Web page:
She placed her hand on his forehead, or rather, pressing herpalm against his temples, she slipped her mysterious, ever freshfingers into his tousled hair and moved them slowly, carefully.

    "If madame will allow me ..."

    But madame nodded her head as if consenting to everything—whatdifference did it make!—so long as night came quickly.Night! She vainly tried to suppress the shiver of pleasure movinglike a ripple across her pretty face.

    "Steeny will come with me. I'm going to take the dog for awalk."

    "No!"

    Maman, in a gesture of defense, stepped back, propping hershoulder against the wall and folding an arm over her breast.Though that "no" had been articulated in an rather low voice, itcut the air like a bullet. Had it really come from that little boy?But already she was facing the situation, holding her chin up, uncoveringher chattering teeth. With all the strength and courageof her young life she confronted the familiar but invisible presence,the presence of him who had disappeared and been swallowedup, that eternally absent but ever present one whose voiceshe had just recognized.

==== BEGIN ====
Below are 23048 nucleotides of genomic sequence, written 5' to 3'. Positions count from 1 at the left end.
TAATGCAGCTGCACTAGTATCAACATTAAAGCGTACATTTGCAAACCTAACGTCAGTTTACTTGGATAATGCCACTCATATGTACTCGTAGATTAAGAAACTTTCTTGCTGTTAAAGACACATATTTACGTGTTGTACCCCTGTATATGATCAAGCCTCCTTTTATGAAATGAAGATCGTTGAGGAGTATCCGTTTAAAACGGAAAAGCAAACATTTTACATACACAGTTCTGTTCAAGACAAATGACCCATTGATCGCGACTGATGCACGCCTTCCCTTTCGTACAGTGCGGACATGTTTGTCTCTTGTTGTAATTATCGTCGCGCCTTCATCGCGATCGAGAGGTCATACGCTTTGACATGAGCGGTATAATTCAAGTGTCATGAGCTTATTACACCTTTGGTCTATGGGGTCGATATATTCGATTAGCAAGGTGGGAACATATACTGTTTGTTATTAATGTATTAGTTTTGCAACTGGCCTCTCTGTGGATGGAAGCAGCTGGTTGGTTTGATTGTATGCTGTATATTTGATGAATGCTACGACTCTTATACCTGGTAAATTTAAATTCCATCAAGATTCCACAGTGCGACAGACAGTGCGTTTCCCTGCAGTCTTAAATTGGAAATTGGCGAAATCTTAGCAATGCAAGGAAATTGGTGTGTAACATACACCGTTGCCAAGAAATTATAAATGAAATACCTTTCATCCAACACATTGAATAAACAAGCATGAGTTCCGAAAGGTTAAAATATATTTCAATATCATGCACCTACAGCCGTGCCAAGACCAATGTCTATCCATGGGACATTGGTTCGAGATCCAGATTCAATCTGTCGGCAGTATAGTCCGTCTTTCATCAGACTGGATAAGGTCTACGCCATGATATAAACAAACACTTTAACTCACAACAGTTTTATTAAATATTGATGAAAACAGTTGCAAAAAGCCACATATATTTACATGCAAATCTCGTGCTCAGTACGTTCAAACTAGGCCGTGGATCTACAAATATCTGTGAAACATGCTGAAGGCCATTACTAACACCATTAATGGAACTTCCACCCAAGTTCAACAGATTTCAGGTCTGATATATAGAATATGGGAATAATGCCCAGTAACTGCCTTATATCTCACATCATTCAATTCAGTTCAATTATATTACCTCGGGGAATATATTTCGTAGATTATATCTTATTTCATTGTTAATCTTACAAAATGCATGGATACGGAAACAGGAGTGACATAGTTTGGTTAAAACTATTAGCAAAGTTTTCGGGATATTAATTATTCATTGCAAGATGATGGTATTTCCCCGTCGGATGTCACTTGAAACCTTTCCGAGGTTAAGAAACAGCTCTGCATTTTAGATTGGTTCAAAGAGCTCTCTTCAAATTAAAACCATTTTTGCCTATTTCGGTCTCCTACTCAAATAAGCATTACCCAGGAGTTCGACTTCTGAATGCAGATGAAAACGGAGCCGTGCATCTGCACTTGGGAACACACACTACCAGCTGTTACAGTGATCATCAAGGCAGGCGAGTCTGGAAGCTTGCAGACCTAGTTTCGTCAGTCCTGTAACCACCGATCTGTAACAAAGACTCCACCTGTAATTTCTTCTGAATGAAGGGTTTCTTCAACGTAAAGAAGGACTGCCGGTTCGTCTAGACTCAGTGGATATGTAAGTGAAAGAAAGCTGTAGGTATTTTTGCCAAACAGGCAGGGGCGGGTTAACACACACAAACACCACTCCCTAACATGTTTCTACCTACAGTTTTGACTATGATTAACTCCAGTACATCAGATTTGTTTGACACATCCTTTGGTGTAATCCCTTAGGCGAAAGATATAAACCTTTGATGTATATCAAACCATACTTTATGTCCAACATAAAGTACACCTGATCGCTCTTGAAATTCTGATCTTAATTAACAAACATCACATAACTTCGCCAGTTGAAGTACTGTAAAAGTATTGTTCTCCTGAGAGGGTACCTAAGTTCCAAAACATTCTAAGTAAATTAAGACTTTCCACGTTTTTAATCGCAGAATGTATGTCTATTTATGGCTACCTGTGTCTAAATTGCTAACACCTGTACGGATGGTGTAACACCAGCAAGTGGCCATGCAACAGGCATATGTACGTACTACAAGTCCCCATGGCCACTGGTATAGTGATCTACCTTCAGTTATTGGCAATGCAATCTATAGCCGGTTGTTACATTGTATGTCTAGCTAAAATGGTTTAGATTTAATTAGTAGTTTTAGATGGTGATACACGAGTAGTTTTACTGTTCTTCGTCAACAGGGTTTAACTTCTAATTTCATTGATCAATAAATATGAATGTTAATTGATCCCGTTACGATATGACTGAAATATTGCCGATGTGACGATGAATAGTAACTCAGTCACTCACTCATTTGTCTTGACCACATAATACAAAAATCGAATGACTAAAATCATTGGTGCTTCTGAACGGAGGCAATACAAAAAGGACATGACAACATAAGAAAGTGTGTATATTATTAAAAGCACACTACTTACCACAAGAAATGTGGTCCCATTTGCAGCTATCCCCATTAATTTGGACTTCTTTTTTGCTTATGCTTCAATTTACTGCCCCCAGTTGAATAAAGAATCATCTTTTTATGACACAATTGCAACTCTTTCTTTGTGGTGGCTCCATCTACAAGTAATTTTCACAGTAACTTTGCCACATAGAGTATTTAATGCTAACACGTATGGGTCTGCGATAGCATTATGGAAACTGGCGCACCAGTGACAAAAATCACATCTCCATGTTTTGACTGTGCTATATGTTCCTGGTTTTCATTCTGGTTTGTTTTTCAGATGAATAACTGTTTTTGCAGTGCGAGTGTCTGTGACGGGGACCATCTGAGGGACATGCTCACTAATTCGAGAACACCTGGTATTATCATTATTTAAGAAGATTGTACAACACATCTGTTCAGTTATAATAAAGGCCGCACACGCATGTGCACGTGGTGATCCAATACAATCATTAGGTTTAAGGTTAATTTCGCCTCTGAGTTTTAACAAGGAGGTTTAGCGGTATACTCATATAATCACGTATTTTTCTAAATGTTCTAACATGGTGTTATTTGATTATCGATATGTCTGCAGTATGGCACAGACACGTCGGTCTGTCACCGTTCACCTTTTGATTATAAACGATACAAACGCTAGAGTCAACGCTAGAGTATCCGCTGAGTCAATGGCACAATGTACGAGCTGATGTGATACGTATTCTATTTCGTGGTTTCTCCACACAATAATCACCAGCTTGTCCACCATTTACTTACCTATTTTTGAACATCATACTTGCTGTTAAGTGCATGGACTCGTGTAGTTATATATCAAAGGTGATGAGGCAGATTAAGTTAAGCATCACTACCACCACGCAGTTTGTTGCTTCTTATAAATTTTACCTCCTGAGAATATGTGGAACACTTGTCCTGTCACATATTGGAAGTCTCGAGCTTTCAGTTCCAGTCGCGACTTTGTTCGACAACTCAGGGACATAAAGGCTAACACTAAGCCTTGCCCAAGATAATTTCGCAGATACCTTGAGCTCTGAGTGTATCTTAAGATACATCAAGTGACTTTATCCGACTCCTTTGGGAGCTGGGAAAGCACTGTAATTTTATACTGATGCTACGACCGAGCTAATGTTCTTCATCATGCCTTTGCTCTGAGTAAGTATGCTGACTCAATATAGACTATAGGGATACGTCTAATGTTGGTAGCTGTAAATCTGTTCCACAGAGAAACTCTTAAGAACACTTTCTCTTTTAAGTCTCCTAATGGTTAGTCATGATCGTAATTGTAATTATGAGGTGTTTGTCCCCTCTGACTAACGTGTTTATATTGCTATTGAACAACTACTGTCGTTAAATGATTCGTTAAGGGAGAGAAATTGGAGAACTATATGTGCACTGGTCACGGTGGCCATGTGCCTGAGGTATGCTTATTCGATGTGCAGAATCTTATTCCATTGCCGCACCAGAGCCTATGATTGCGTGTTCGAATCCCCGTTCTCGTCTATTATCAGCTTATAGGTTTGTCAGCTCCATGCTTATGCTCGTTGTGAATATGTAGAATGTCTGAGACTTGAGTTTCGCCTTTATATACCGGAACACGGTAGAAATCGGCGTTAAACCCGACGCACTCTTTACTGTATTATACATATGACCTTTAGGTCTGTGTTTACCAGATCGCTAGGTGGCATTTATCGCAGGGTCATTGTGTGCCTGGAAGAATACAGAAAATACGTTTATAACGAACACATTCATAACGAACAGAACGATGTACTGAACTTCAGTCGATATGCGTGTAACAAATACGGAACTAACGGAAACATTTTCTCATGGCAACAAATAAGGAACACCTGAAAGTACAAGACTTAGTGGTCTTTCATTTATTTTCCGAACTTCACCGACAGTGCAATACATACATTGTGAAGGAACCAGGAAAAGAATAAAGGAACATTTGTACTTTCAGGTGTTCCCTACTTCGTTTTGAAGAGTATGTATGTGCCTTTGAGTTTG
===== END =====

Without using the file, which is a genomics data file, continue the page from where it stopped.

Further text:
"I don't like for people to say no, Steeny. And remember, neversay no to a lady, ever. A gentleman doesn't do that."

    Miss blushed with surprised emotion in a sort of deliciousseizure. Her golden gaze enveloped her mistress.

    "If madame will allow me, I'll go alone. Right, Steeny?"

    From the outside she suddenly seized him by the waist, astreacherous and supple as an animal with her immense head offlaming hair, brutally jerking him back into the full sunlight, atthe risk of hitting his chest against the ledge. For a long time now,he had known her calculated, tricky violence, these ferocious caresses,overwhelming him with curiosity, terror, and a sort of indescribablenausea. No, no! Let that secret be theirs alone. Desperatelyhe avoided her gaze, clenching his teeth so as not to cryout. Maman smiled.

    "Let him go, Miss."

    She did let him go. He felt her cruel arms go limp around hisshoulders. He felt her embrace relax as quickly as it had engulfedhim under the distracted eyes of Maman who, somehow, seemedvaguely compliant. Then they went off together, turning theirbacks on him, closely pressed one against the other, keeping in thenarrow strip of shade as much as possible. Softly he stammeredafter her, for himself alone, "You liar! You liar!" But why "liar?"